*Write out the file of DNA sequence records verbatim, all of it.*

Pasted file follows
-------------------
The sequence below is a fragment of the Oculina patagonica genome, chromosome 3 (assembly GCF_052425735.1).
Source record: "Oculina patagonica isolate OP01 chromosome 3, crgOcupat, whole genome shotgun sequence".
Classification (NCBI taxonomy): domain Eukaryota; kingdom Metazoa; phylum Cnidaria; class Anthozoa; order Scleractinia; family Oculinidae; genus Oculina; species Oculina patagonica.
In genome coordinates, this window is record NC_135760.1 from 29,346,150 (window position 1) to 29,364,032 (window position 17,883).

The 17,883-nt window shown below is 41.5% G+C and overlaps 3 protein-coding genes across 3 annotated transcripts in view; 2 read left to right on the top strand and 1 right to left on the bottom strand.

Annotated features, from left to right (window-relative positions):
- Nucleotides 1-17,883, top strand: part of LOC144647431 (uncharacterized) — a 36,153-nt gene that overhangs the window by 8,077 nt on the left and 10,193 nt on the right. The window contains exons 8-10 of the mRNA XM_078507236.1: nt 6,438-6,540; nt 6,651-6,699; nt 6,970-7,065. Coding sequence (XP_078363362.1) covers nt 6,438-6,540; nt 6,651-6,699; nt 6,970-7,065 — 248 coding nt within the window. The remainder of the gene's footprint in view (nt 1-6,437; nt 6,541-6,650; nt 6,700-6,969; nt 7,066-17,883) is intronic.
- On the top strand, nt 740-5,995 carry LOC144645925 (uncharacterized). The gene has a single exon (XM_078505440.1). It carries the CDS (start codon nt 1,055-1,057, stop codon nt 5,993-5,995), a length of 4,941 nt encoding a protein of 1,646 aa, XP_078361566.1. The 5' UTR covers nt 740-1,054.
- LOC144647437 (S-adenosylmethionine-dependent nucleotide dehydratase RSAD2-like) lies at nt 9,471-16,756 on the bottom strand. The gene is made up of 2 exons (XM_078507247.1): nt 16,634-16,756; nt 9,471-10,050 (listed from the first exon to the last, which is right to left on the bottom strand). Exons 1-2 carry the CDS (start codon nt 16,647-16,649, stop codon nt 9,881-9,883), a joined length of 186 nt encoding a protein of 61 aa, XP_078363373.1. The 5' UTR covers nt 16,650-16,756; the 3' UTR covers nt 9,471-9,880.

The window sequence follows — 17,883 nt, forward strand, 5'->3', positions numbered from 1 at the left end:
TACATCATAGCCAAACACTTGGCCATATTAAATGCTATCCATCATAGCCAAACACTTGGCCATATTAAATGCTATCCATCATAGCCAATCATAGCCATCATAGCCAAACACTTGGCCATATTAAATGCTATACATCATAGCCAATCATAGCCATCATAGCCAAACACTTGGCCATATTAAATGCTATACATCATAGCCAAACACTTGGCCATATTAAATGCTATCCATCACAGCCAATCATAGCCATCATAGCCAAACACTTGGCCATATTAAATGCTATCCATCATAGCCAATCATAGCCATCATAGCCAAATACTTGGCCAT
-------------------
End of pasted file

The sequence below is a fragment of the Oculina patagonica genome, chromosome 3 (assembly GCF_052425735.1).
Source record: "Oculina patagonica isolate OP01 chromosome 3, crgOcupat, whole genome shotgun sequence".
Classification (NCBI taxonomy): domain Eukaryota; kingdom Metazoa; phylum Cnidaria; class Anthozoa; order Scleractinia; family Oculinidae; genus Oculina; species Oculina patagonica.
In genome coordinates, this window is record NC_135760.1 from 29,346,150 (window position 1) to 29,364,032 (window position 17,883).

The 17,883-nt window shown below is 41.5% G+C and overlaps 3 protein-coding genes across 3 annotated transcripts in view; 2 read left to right on the top strand and 1 right to left on the bottom strand.

Annotated features, from left to right (window-relative positions):
- Nucleotides 1-17,883, top strand: part of LOC144647431 (uncharacterized) — a 36,153-nt gene that overhangs the window by 8,077 nt on the left and 10,193 nt on the right. The window contains exons 8-10 of the mRNA XM_078507236.1: nt 6,438-6,540; nt 6,651-6,699; nt 6,970-7,065. Coding sequence (XP_078363362.1) covers nt 6,438-6,540; nt 6,651-6,699; nt 6,970-7,065 — 248 coding nt within the window. The remainder of the gene's footprint in view (nt 1-6,437; nt 6,541-6,650; nt 6,700-6,969; nt 7,066-17,883) is intronic.
- On the top strand, nt 740-5,995 carry LOC144645925 (uncharacterized). The gene has a single exon (XM_078505440.1). It carries the CDS (start codon nt 1,055-1,057, stop codon nt 5,993-5,995), a length of 4,941 nt encoding a protein of 1,646 aa, XP_078361566.1. The 5' UTR covers nt 740-1,054.
- LOC144647437 (S-adenosylmethionine-dependent nucleotide dehydratase RSAD2-like) lies at nt 9,471-16,756 on the bottom strand. The gene is made up of 2 exons (XM_078507247.1): nt 16,634-16,756; nt 9,471-10,050 (listed from the first exon to the last, which is right to left on the bottom strand). Exons 1-2 carry the CDS (start codon nt 16,647-16,649, stop codon nt 9,881-9,883), a joined length of 186 nt encoding a protein of 61 aa, XP_078363373.1. The 5' UTR covers nt 16,650-16,756; the 3' UTR covers nt 9,471-9,880.

The window sequence follows — 17,883 nt, forward strand, 5'->3', positions numbered from 1 at the left end:
TACATCATAGCCAAACACTTGGCCATATTAAATGCTATCCATCATAGCCAAACACTTGGCCATATTAAATGCTATCCATCATAGCCAATCATAGCCATCATAGCCAAACACTTGGCCATATTAAATGCTATACATCATAGCCAATCATAGCCATCATAGCCAAACACTTGGCCATATTAAATGCTATACATCATAGCCAAACACTTGGCCATATTAAATGCTATCCATCACAGCCAATCATAGCCATCATAGCCAAACACTTGGCCATATTAAATGCTATCCATCATAGCCAATCATAGCCATCATAGCCAAATACTTGGCCAT